An obstetrician treating Marie Downey during her third pregnancy has said she regrets not writing to the neurologist who was treating Ms Downey for epilepsy.
Professor Keelin O'Donoghue said it was an oversight on her part that she did not contact consultant neurologist Dr Peter Kinirons to let him know that Ms Downey was pregnant.
Professor O'Donoghue is giving evidence at the inquest into the deaths of Ms Downey and her baby Darragh at Cork University Maternity Hospital.
Marie Downey was found on the floor of her single room shortly after 8am on March 25, 2019. Darragh was found critically injured underneath her.
Marie Downey had epilepsy and evidence has been heard at the inquest that she may have suffered a seizure. Marie was pronounced dead in the room a short time later, while Darragh suffered a severe, irreversible brain injury, due to a lack of oxygen and blood supply to the brain.
Darragh showed no spontaneous signs of life during resuscitation or subsequently in intensive care for more than 24 hours after he was found. Following discussions with his family, intensive care support was withdrawn and he was declared dead at 5pm the following day.
In her evidence to the inquest this afternoon, Professor O'Donoghue said she was aware Ms Downey had appointment to see Dr Kinirons in January, 2019, two months before she gave birth to Darragh.
Professor O'Donoghue said she made an assumption that Ms Downey had attended the appointment, which she didn't. She said she never thought it wouldn't happen.
Professor O'Donoghue said she was horrified when she learned subsequently that Dr Kinirons wasn't aware Ms Downey was pregnant.
In his evidence to the inquest yesterday, Marie Downey's husband said he believed the deaths of his wife and son could have been prevented.
"The circumstances of their deaths, they could all have been prevented at many different points along the way," Mr Downey said. "If there was communication between (obstetrician) Keelin O'Donoghue and (neurologist) Dr (Peter) Kinirons, and between both of them and the hospital and widwives, we wouldn't be here today," Mr Downey said.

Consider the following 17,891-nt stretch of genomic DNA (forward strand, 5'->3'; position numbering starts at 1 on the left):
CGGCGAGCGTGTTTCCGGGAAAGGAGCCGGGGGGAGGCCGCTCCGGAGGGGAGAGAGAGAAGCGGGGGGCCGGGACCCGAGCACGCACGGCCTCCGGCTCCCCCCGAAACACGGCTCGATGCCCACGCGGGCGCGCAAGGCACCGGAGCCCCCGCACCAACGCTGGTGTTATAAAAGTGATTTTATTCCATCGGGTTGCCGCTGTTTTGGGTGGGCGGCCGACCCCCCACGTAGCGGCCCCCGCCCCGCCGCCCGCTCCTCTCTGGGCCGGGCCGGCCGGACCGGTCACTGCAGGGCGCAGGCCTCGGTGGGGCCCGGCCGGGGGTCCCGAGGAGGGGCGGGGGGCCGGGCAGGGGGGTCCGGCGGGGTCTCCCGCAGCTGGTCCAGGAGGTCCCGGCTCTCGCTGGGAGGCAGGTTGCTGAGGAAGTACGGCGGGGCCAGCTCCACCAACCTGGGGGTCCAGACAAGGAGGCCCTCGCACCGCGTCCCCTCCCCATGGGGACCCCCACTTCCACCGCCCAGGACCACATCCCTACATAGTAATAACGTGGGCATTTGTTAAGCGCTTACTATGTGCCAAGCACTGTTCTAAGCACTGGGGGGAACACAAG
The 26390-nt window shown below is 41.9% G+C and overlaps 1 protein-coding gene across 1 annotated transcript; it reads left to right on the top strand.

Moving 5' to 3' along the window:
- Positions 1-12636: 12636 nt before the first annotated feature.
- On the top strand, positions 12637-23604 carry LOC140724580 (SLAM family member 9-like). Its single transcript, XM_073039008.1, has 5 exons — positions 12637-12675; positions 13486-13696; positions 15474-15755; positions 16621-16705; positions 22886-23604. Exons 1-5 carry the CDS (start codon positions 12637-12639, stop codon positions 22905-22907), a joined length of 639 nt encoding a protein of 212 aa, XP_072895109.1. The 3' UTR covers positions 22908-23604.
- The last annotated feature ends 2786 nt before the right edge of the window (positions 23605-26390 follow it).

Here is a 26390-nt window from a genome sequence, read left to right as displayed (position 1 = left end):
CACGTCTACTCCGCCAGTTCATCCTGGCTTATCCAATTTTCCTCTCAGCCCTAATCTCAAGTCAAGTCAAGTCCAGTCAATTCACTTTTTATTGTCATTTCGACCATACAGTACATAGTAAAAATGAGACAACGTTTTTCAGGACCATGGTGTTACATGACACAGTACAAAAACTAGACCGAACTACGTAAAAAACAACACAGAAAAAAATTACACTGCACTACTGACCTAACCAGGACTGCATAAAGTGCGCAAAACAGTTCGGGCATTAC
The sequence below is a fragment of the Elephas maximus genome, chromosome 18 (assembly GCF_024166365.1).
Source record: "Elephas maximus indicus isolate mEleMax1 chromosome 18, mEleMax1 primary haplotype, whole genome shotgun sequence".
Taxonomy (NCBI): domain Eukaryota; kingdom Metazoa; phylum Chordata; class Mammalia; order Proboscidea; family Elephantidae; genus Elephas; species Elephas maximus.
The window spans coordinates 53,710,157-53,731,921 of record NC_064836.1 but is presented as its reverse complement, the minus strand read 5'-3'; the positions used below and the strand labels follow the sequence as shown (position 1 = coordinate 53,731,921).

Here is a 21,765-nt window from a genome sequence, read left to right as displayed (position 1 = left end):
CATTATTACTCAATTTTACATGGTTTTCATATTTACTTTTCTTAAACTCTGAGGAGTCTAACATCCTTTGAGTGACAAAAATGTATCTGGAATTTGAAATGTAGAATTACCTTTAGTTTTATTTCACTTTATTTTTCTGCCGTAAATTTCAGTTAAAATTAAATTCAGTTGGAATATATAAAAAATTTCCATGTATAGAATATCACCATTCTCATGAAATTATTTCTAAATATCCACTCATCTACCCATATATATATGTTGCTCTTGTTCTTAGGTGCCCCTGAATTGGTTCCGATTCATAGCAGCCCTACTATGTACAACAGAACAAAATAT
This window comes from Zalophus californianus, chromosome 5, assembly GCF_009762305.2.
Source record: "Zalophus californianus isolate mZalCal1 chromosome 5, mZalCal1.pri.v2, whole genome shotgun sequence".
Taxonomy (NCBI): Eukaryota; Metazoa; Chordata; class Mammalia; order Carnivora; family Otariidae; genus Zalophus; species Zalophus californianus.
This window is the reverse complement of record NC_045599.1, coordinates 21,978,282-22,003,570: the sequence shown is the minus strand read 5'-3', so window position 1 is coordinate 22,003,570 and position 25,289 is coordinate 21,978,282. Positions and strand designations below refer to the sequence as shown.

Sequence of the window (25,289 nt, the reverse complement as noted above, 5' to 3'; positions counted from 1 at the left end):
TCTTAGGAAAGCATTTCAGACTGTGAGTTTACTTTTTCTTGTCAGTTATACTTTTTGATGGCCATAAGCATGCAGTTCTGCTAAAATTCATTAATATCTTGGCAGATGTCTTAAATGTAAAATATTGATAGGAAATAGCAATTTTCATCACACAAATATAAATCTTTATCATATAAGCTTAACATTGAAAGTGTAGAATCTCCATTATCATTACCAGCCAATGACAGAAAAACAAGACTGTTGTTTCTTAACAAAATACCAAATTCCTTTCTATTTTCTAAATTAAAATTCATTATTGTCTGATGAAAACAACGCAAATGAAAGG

"There were a whole list of things that should have been done that weren't and, if they were, we would be sitting at home without a care in the world," he said.
Earlier, a consultant neonatologist at Cork University Maternity Hospital described Darragh Downey as a completely normal baby from the time of his delivery at the hospital on 22 March 2019, following an "uncomplicated" pregnancy.
Dr Brendan Murphy told the inquest today that Darragh had suffered a severe, irreversible brain injury, due to a lack of oxygen and blood supply to the brain.
Darragh was unconscious from the outset when he was found, and never regained consciousness, he said.
He showed no spontaneous signs of life during resuscitation or subsequently in intensive care for more than 24 hours after he was found, Dr Murphy said.
Following discussions with his family, intensive care support was withdrawn and he was declared dead at 5pm on 26 March 2019, he said.
Dr Murphy agreed that Darragh was progressing well from the time he was born until the time he was found under his mother in her room.
Expressing his sympathy to Marie Downey's husband, Kieran - Darragh's father - Dr Murphy said: "I was under no doubt, from his admission to the (resuscitation) unit, that his prognosis was bleak and that he was unlikely to survive, but I wanted to satisfy myself that we had given him every chance of recovery."